Cocktails! It’s been awhile since I threw together a unique drinkable. Truth be told, the flavor combos in this recipe are something of a classic for lovers of bitter root-based liquors, but for many (myself included) it can be an acquired taste.
Bitters were not the only thing I needed time to embrace. What am I talking about? I’m talking about cats. Not the musical. Although I’m sure that’s an acquired taste for some as well…
Did you know we had a cat? That is, six years ago we had a cat, named Cat. This was pre-Ecuador, so I might not have ever mentioned it here. Besides, I struggled with my attachment (much as did Holly Golightly) and found myself more often referring to the cat sarcastically than affectionately. See, growing up the only interactions I had with cats were the barn cats who, as their descriptor conveys, lived in the barn, and were never under any circumstances permitted in the house. They were vile, dirty creatures who given the chance would walk all over the table and steal our food! (And possibly our souls? I can’t remember.) But anyway one day I came upon one of the poor barn cats and fell head over heels in love with it. It was so tiny and completely black and I dramatically named her Black Beauty and set about silently pleading with my father to let me keep “her” (who knows).
Here is how one silently pleads:
1) Maintain a somber and pensive expression which will subtly (and powerfully) demonstrate how deep-seated your feelings are and therefore how impressive your strength of character to maintain composure in lieu of collapsing on the floor with frantic poundings of feet and fists.
2) Write in detail in your diary about how sweet is the thing desired, how monumentally life-changing to have that thing would be. Work up some tears and be sure they fall delicately, yet directly on the pages.
3) Carry the diary around in hopes that it will be viewed and your pangs of distress will be noticed. *Refresh tear stains as needed.*
4) Cleverly and casually work it into conversation. “Kaleigh finish your peas.” (long pause) “Black Beauty doesn’t get to have peas. She’s cold and all alone and she’s starving.” (heavy sigh)
Yeah… I didn’t get to keep the cat.
Somehow, the bitter disappointment of not being allowed to keep Black Beauty translated into my deciding I was not a cat person. ‘Cats are for sissies!’ I concluded. I know, I know. How could I utter such shameful and sharply eloquent mental speech? But that was how I coped. If I maintained that I didn’t even like cats, then I wouldn’t have to admit how much it hurt.
Many years later, I was living in Montreal, newly married and still asserting that I didn’t care about cats. My husband, by contrast, was unabashedly pro cats. A good friend of ours asked us to cat-sit these two teeny tiny kittens who had been left at his parents’ door. They were fluffy and adorable and all kinds of trouble. “Don’t get attached!” I warned my husband, who simply shrugged. Two weeks. Two weeks was how long we were meant to keep these little kittens. A black and white rambunctious boy kitten and an all black tensely cautious girl kitten who hid in corners hoping to go undetected. Two weeks was the plan. And approximately two minutes was how long it took for me to fall madly for that tiny black fluff ball. In deference to my previous claims, I suggested calling her Cat. This was to be an emotionless transaction. Sure we will keep the cat. She’s in need of a home, we’re not monsters. So while we kept up the ruse that my husband was the cat person and I was simply being accommodating, we knew the truth. I love cats. There, I said it! Phew, what a relief. I hope the community will now embrace me. Perhaps I can serve as something of a spokeswoman for other closeted cat lovers. I should start drafting some inspiring interview notes….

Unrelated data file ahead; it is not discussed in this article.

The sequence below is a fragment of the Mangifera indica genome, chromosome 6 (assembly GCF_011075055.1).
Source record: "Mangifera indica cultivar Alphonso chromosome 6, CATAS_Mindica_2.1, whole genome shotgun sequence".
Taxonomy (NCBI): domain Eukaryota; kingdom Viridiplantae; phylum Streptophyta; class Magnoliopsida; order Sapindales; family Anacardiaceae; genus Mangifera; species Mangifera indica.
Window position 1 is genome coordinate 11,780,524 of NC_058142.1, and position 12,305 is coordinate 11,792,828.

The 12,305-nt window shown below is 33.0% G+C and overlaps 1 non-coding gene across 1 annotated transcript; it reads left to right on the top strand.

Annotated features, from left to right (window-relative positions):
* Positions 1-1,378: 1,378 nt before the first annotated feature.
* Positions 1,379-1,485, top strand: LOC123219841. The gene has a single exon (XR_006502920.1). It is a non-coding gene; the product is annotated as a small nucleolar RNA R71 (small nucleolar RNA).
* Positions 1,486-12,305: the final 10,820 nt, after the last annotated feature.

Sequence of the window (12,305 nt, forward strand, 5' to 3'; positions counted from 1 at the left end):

Sorry where was I? Oh yes, I’d come out in support of cats. So it should come as no surprise that when the time came to move and find a new home for our beloved black kitty, we took it seriously. Caring for an animal is a big responsibility, and no one felt the weight of that more than my husband. We put the word out that we were seeking a home for Cat, but no one was in a position to take her. And we understood. But that just meant that Cat would be relocating as well. Not to South America with us, but to France with my in-laws. She boarded the plane with us (No joke, we stowed her under the seat in front of us. Thank goodness for the noise of the aircraft because she howled non-stop from Montreal to Paris and I’ve no doubt the passengers would’ve jumped us.) And we handed her over to her new caretakers, to her Grandma and Grandpa if you will. No, that’s too far. Although it did seem like a good trade off in lieu of actually producing a grandchild, so…
And man do they treat that cat goooood. They love her! Recently they went on vacation and we offered to have Cat come stay with us. They agreed, reluctantly. Very reluctantly. But we assured them it was just while they were away and she’d be returned to them upon arrival from their trip. It was such an odd throwback, having Cat with us again. Different context, same dynamics. It was as if no time had passed at all. But alas, time had indeed passed. And as comforting as it was to have our cat back, we knew she was no longer ours. We made good on our promise, and returned her to her home.
And there she will continue to dwell. Quite happily, I might add. So while our move to France came rather unexpectedly, it was comforting to be reunited with our Cat. She’s been extremely well cared for, just as we have been. And although reclaiming her was never on the table, (Gram and Gramps got way attached yo) we’re not bitter about it. It’s sweet.
2-3 shots Avèze (or other gentian based liqueurs, such as Suze)
dash of crème de cassis
In a tall glass, combine ice and Avèze. Gently pour in the crème de cassis, and top with tonic water. Serve and enjoy!
Nice and simple. Ain’t that sweet?